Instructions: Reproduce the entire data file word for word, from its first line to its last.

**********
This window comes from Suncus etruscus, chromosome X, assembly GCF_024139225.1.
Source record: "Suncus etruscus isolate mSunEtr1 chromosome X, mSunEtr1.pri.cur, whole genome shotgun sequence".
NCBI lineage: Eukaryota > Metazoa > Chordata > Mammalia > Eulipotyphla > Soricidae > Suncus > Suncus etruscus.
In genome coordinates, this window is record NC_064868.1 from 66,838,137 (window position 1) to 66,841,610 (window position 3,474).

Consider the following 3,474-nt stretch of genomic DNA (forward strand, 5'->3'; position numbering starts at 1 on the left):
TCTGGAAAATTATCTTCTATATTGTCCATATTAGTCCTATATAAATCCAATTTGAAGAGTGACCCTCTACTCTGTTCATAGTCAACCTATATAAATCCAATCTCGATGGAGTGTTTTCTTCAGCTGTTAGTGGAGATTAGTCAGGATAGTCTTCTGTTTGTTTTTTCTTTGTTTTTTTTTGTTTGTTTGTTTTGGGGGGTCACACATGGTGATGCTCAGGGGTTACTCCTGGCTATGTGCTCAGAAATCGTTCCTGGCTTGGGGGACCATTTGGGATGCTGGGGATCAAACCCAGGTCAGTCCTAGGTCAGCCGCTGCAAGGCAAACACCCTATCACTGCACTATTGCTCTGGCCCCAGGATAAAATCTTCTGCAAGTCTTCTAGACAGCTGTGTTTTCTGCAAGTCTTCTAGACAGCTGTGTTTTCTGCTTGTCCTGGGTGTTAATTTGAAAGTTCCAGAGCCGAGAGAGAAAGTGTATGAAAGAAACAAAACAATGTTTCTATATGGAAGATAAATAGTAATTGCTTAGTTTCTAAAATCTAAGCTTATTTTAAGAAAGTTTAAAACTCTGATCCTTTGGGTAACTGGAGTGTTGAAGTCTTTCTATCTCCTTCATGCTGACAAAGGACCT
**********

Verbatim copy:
This window comes from Suncus etruscus, chromosome X, assembly GCF_024139225.1.
Source record: "Suncus etruscus isolate mSunEtr1 chromosome X, mSunEtr1.pri.cur, whole genome shotgun sequence".
NCBI lineage: Eukaryota > Metazoa > Chordata > Mammalia > Eulipotyphla > Soricidae > Suncus > Suncus etruscus.
In genome coordinates, this window is record NC_064868.1 from 66,838,137 (window position 1) to 66,841,610 (window position 3,474).

Consider the following 3,474-nt stretch of genomic DNA (forward strand, 5'->3'; position numbering starts at 1 on the left):
TCTGGAAAATTATCTTCTATATTGTCCATATTAGTCCTATATAAATCCAATTTGAAGAGTGACCCTCTACTCTGTTCATAGTCAACCTATATAAATCCAATCTCGATGGAGTGTTTTCTTCAGCTGTTAGTGGAGATTAGTCAGGATAGTCTTCTGTTTGTTTTTTCTTTGTTTTTTTTTGTTTGTTTGTTTTGGGGGGTCACACATGGTGATGCTCAGGGGTTACTCCTGGCTATGTGCTCAGAAATCGTTCCTGGCTTGGGGGACCATTTGGGATGCTGGGGATCAAACCCAGGTCAGTCCTAGGTCAGCCGCTGCAAGGCAAACACCCTATCACTGCACTATTGCTCTGGCCCCAGGATAAAATCTTCTGCAAGTCTTCTAGACAGCTGTGTTTTCTGCAAGTCTTCTAGACAGCTGTGTTTTCTGCTTGTCCTGGGTGTTAATTTGAAAGTTCCAGAGCCGAGAGAGAAAGTGTATGAAAGAAACAAAACAATGTTTCTATATGGAAGATAAATAGTAATTGCTTAGTTTCTAAAATCTAAGCTTATTTTAAGAAAGTTTAAAACTCTGATCCTTTGGGTAACTGGAGTGTTGAAGTCTTTCTATCTCCTTCATGCTGACAAAGGACCT